Another perennial favorite is rambutan; a sweet, lychee-like fruit covered in a red skin studded with thick ‘hairs’. A fruiting rambutan tree is a beautiful sight but the most desirable fruits always grow higher up. A good measure of the status of village children depends on their ability to climb and retrieve these juicy treats. The cempadak, a smelly relative of the better-known jackfruit, is a very multi-use tree. The wood can be used to make machete handles and the branches provide shade for the garden. The fruit, which has a pungent, sweet odor and gooey contents, can be eaten in several ways: the unripe fruit can be cut up in chunks and made into a rich stew with coconut milk, the ripe pieces can be extracted from the sticky covering and eaten raw and the leftover skin and pits can be deep-fried and salted for a quick snack.
Kusi fruit. Photo courtesy of Orangutan Foundation International.
As the forests and traditional livelihoods of Borneo disappear to make way for palm oil plantations and other forms of development, the exotic and unique fruits that add so much color to life here disappear also. If for no other reason, the tropical rainforests of Borneo and other parts of the world are worth protecting and conserving for future generations of gourmands as well as endangered wildlife.
To join rainforest conservation efforts, visit Orangutan Foundation International’s page at: http://www.orangutan.org/how-to-help/rawakuno.
1. Mustaid Siregar. 2006. Species Diversity of Local Fruit Trees in Kalimantan: Problems of Conservation and Its Development. Biodiversitas. 7(11): 94-99
2. Kier et al 2005. Global patterns of plant diversity and floristic knowledge. J. Biogeogr. 32, 1107–1116
3. Prof. Birute Mary Galdikas, personal communication, July 2011
4. Smithsonian Center for tropical forest science: http://www.ctfs.si.edu/
Semaram fruit. Photo courtesy of Orangutan Foundation International.
Gibbon, a frugivorous primate in Borneo. Photo courtesy of Orangutan Foundation International.
Penmpalaan is a wild fruit sought after by Borneo’s orangutans. Photo courtesy of Orangutan Foundation International.
Local girls holding a cempadak fruit under a durian tree. Photo courtesy of Orangutan Foundation International.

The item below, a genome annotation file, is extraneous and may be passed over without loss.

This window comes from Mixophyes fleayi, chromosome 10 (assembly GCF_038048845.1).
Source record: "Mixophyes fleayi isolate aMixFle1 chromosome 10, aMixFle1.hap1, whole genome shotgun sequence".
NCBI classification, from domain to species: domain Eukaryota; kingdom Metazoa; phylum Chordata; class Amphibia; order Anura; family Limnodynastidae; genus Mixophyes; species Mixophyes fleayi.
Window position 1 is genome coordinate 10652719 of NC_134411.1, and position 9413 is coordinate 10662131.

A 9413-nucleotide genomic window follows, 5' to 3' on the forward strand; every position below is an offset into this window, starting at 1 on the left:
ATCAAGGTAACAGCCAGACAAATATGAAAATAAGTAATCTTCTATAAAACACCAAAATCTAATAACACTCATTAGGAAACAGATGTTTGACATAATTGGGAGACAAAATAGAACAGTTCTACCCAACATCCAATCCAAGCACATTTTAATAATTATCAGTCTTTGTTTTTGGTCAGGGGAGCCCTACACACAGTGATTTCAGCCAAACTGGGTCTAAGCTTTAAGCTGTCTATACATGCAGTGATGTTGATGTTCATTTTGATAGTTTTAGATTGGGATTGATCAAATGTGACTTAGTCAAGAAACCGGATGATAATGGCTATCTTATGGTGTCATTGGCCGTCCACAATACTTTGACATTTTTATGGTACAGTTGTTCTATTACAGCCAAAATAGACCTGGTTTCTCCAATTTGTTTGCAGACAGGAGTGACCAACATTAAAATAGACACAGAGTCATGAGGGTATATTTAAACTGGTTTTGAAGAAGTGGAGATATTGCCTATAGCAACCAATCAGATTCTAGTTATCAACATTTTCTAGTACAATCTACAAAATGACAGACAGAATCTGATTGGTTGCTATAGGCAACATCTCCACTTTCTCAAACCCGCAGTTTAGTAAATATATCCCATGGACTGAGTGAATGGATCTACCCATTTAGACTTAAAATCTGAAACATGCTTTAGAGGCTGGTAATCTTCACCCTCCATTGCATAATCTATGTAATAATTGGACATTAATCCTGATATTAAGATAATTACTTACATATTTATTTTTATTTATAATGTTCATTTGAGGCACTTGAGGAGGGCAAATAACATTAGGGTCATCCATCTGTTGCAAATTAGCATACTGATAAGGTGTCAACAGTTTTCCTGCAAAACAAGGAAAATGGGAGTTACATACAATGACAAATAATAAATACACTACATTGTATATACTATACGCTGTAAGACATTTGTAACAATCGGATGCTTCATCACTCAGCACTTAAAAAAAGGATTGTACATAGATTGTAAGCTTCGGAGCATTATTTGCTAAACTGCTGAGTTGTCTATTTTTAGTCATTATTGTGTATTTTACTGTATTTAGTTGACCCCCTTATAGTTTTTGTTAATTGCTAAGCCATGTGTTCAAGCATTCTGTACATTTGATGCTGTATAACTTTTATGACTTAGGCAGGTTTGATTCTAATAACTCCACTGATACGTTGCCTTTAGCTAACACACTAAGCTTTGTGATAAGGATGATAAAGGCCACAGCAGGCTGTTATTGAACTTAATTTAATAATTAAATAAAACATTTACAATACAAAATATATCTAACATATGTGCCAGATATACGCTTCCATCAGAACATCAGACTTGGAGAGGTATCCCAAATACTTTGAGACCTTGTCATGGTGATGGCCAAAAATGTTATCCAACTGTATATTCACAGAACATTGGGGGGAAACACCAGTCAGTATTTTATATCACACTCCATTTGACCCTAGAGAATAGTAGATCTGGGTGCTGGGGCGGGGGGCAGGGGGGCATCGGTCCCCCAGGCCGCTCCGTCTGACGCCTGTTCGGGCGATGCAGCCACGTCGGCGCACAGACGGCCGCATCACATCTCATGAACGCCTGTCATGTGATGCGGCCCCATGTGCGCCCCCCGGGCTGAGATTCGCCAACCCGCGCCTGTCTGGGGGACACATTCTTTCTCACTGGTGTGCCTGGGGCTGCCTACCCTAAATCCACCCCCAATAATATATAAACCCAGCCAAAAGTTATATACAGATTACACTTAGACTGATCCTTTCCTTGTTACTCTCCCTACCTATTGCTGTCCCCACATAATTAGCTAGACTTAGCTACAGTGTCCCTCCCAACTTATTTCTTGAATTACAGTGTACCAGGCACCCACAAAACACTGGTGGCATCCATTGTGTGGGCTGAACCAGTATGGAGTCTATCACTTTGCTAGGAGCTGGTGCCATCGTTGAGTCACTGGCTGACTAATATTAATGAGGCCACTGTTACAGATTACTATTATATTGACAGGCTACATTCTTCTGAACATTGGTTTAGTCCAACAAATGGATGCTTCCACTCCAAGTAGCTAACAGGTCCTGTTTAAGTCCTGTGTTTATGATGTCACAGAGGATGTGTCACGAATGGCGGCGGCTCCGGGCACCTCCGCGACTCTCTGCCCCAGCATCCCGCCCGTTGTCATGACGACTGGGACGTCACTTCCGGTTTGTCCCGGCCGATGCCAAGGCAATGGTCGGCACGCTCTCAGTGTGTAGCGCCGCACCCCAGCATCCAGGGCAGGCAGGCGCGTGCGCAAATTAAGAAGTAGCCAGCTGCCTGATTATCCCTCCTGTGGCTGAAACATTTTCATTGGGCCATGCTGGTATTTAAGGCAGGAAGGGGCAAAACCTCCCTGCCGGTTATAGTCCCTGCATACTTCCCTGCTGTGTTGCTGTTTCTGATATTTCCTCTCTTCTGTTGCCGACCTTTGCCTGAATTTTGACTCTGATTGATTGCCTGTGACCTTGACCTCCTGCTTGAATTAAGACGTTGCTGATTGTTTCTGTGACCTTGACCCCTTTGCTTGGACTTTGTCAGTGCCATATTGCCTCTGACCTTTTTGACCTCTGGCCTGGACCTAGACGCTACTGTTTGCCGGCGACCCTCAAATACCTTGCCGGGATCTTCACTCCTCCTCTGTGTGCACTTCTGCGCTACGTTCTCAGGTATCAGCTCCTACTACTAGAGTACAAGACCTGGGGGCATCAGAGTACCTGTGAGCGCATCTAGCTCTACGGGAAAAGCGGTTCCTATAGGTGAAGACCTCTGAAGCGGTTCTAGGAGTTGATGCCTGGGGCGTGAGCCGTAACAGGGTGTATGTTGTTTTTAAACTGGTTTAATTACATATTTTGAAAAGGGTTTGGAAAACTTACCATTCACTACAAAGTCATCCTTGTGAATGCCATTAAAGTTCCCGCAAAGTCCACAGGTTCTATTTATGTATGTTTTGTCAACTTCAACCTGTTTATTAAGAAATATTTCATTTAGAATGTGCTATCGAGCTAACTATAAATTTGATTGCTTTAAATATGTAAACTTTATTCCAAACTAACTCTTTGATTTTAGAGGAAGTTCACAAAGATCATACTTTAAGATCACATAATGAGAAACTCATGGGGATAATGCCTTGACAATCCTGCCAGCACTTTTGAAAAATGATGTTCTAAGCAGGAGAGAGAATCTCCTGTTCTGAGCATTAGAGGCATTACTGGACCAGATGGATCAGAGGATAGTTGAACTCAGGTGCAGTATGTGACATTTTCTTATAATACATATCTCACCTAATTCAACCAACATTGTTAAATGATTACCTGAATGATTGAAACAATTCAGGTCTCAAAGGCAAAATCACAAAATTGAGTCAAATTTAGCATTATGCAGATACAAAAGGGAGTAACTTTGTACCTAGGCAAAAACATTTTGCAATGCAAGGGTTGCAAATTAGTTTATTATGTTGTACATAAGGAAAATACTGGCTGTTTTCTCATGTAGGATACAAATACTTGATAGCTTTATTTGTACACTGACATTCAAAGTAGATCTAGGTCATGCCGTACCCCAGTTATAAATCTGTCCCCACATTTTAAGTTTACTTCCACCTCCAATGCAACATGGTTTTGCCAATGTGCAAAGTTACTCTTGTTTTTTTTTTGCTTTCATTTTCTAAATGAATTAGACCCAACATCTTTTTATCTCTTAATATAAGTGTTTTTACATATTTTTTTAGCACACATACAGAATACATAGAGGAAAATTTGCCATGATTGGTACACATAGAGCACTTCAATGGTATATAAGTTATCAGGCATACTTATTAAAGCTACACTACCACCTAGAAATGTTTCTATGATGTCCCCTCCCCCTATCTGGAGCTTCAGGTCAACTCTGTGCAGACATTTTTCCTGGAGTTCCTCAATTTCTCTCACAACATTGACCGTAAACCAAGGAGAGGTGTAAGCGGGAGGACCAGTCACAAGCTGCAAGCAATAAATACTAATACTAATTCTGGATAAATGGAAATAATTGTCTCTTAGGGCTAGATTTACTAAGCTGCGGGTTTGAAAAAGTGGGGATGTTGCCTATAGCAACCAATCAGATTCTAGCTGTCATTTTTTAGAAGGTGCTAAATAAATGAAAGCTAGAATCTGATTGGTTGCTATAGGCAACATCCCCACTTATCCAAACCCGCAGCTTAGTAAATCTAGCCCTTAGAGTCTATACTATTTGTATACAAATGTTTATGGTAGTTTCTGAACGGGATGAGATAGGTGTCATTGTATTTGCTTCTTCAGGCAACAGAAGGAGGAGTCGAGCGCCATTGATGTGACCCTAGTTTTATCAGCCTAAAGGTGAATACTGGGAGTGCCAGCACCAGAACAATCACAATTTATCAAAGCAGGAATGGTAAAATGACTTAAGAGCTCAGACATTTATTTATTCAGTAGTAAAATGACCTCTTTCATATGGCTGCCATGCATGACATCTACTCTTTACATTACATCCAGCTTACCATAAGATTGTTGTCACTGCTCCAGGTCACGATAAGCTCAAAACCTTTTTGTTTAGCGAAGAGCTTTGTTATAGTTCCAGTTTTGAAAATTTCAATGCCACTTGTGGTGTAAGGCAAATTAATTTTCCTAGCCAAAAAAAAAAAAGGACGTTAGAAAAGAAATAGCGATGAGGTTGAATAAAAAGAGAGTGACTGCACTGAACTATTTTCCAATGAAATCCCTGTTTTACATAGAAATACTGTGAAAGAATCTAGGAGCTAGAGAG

Karantungan fruit. Photo courtesy of Orangutan Foundation International.
Mentawa fruit is the product of a favorite wild agroforestry tree. Photo courtesy of Orangutan Foundation International.
This ‘pondok’ is where families harvest durian fruits. Photo courtesy of Orangutan Foundation International.
Pogo fruit. Photo courtesy of Orangutan Foundation International.
Manggis fruit. Photo courtesy of Orangutan Foundation International.
Duku hutan fruit. Photo courtesy of Orangutan Foundation International.
(07/27/2011) Indonesia’s forests were cleared at a rate of 1.5 million hectares per year between 2000 and 2009, reports a new satellite-based assessment by Forest Watch Indonesia (FWI), an NGO. Expansion of oil palm and wood-pulp plantations were the biggest drivers of deforestation, yet account for a declining share of the national economy. The study, which compared year 2000 data with 2009 Landsat images from NASA, found that Indonesia’s forest cover declined from 103.32 million hectares to 88.17 million hectares in ten years. Since 1950 Indonesia lost more than 46 percent of its forests.
(07/24/2011) Researchers with the Sabah Wildlife Department and Danau Girang Field Center in Malaysia have become the first to fit a proboscis monkey with a satellite tag.
(07/06/2011) Despite rising criticism over deforestation and human rights abuses, Sarawak is maintaining its target of 2 million hectares of oil palm plantations by 2020, reports Malaysian state press.